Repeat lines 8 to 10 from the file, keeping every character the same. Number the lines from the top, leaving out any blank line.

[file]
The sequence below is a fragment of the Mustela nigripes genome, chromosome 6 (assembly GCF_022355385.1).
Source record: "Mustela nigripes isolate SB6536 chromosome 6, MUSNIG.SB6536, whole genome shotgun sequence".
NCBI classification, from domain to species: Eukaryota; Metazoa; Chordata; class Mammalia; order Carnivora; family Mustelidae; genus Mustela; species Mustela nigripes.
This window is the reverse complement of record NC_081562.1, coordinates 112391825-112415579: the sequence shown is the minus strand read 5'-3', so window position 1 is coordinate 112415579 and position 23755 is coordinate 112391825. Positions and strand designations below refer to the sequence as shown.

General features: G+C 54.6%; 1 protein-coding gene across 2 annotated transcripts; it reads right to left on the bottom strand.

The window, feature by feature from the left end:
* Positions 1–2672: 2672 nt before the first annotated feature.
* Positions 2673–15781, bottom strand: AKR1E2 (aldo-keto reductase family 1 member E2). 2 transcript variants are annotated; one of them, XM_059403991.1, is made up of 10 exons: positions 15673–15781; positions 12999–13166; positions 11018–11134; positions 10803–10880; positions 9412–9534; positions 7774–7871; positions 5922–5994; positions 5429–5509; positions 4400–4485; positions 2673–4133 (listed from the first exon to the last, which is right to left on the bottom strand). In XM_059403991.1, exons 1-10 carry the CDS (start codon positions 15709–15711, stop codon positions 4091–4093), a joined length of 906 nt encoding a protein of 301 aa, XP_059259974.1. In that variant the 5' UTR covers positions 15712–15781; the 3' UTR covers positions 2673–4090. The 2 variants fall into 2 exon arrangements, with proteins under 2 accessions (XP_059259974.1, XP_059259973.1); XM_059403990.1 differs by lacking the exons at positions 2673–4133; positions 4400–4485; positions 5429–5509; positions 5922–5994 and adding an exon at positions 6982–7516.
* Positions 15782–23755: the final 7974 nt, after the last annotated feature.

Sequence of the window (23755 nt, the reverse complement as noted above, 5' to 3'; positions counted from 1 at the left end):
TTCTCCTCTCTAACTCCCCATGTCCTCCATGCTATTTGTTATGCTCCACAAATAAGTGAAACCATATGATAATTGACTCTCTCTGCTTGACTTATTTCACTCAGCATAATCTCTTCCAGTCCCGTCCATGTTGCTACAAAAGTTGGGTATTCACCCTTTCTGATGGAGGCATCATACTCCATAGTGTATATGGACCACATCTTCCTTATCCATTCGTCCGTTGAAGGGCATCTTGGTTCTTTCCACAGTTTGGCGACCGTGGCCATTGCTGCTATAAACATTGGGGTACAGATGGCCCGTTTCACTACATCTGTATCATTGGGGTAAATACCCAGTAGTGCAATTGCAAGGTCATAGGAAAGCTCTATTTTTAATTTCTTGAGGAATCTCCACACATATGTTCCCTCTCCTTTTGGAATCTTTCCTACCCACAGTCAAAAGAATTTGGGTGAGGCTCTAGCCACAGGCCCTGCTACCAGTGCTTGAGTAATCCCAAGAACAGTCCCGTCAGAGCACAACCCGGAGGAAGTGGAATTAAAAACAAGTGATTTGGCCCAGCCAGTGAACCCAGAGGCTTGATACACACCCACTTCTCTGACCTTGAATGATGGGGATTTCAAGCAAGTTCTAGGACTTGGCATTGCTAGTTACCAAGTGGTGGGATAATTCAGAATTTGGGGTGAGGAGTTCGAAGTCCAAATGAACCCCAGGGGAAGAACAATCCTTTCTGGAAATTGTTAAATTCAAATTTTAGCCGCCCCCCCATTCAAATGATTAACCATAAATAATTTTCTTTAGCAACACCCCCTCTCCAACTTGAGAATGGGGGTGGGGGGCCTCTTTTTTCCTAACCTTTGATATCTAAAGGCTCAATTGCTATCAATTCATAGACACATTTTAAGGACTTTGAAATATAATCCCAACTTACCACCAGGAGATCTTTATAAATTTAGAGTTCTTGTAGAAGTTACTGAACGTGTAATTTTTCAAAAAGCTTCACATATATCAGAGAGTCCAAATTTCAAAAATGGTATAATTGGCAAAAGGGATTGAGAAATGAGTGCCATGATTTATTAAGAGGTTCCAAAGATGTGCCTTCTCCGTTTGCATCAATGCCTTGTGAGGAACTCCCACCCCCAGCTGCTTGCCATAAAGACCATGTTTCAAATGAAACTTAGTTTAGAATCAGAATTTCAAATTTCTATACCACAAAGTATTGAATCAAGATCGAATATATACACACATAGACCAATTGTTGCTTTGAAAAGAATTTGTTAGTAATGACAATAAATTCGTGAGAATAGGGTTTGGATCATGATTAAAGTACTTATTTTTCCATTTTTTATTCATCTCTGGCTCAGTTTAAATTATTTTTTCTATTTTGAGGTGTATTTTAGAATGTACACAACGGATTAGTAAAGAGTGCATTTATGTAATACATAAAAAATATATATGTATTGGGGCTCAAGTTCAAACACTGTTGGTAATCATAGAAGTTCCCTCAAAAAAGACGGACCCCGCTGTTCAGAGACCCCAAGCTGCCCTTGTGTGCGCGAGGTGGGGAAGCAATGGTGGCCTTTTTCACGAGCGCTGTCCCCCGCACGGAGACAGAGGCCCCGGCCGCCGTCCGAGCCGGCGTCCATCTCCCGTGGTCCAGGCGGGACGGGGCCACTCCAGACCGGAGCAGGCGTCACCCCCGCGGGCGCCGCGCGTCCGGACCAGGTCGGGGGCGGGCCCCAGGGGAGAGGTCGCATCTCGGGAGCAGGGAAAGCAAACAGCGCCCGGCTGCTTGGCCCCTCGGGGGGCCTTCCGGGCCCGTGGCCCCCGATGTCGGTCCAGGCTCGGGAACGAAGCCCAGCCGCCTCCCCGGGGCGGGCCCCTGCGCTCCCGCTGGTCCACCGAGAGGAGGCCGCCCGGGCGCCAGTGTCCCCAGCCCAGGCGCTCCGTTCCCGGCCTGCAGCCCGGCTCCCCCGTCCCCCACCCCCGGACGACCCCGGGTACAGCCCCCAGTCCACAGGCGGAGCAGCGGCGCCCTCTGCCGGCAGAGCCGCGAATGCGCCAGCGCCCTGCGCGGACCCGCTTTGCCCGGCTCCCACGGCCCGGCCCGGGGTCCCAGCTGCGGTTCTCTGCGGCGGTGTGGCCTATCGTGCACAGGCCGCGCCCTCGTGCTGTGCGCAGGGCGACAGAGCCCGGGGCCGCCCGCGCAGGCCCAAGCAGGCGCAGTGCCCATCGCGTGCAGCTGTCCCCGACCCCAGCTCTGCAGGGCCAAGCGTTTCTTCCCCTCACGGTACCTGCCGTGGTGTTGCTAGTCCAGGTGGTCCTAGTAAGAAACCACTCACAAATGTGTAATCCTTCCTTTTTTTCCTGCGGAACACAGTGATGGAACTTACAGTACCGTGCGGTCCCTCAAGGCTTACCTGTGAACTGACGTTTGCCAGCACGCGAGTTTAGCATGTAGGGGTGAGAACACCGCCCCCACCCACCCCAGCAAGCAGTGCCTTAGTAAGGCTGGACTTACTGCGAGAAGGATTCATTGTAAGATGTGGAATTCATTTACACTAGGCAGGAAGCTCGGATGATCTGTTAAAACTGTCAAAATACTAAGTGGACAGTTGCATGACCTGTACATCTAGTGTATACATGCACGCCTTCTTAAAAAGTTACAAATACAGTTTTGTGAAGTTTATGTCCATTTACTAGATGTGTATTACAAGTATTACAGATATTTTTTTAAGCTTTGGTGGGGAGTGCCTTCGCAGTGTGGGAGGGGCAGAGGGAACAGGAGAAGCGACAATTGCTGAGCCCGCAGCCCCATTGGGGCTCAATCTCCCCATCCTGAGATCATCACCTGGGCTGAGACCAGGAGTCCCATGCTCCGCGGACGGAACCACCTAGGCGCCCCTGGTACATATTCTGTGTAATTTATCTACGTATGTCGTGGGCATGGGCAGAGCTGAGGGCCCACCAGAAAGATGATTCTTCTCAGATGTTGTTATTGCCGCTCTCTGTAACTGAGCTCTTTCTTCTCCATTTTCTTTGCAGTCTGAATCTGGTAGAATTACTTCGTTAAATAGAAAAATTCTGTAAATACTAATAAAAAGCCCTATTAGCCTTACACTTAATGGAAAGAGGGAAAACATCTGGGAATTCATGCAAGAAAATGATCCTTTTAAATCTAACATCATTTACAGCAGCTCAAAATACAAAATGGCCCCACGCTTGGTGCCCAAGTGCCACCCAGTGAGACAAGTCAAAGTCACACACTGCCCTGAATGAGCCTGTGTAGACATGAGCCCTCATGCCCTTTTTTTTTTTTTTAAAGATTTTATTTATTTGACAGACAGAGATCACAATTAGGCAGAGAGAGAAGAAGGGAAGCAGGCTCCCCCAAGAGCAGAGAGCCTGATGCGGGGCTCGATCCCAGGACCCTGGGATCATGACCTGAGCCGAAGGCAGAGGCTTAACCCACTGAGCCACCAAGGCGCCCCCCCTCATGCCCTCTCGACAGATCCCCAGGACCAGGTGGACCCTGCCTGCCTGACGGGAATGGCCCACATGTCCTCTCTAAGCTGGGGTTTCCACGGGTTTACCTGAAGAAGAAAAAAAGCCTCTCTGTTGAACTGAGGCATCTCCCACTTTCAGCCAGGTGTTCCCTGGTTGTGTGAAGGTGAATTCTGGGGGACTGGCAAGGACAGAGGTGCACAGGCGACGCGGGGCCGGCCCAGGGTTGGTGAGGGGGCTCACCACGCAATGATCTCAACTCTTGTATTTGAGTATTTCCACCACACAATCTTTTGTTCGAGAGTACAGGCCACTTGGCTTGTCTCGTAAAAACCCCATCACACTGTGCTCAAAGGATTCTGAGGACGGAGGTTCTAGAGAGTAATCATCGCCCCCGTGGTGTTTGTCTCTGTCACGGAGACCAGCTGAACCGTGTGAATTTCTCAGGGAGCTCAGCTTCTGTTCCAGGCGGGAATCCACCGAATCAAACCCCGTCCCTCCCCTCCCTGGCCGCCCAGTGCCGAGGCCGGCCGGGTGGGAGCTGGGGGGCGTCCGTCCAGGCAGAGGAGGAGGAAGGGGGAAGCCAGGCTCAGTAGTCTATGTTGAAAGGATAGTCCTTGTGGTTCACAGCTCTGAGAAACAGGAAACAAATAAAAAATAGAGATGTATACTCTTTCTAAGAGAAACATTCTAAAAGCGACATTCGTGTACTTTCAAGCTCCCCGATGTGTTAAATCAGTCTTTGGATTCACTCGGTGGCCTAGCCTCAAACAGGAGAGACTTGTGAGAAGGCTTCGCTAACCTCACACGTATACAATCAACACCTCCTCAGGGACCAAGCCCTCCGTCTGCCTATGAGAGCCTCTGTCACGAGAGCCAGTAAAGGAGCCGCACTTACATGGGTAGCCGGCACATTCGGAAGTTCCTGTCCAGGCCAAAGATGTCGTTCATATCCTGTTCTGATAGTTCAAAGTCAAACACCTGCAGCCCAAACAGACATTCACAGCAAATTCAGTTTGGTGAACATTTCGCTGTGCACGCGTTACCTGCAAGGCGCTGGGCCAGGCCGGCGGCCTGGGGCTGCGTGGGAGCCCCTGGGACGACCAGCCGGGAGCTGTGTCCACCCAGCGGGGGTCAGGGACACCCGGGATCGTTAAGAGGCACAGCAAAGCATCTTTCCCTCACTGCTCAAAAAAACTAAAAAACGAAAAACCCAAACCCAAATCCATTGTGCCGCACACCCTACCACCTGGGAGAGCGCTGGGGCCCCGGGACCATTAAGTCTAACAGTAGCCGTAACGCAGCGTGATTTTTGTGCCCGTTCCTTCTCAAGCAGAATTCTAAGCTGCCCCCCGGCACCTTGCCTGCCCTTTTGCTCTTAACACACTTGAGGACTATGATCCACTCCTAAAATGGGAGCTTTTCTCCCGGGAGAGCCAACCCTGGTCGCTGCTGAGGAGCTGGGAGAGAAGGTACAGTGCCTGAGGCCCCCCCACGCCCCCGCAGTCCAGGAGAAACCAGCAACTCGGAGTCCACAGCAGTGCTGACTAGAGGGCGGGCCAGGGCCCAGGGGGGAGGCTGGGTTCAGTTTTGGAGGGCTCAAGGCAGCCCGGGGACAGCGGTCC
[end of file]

* Positions 2673–15781, bottom strand: AKR1E2 (aldo-keto reductase family 1 member E2). 2 transcript variants are annotated; one of them, XM_059403991.1, is made up of 10 exons: positions 15673–15781; positions 12999–13166; positions 11018–11134; positions 10803–10880; positions 9412–9534; positions 7774–7871; positions 5922–5994; positions 5429–5509; positions 4400–4485; positions 2673–4133 (listed from the first exon to the last, which is right to left on the bottom strand). In XM_059403991.1, exons 1-10 carry the CDS (start codon positions 15709–15711, stop codon positions 4091–4093), a joined length of 906 nt encoding a protein of 301 aa, XP_059259974.1. In that variant the 5' UTR covers positions 15712–15781; the 3' UTR covers positions 2673–4090. The 2 variants fall into 2 exon arrangements, with proteins under 2 accessions (XP_059259974.1, XP_059259973.1); XM_059403990.1 differs by lacking the exons at positions 2673–4133; positions 4400–4485; positions 5429–5509; positions 5922–5994 and adding an exon at positions 6982–7516.
* Positions 15782–23755: the final 7974 nt, after the last annotated feature.

Sequence of the window (23755 nt, the reverse complement as noted above, 5' to 3'; positions counted from 1 at the left end):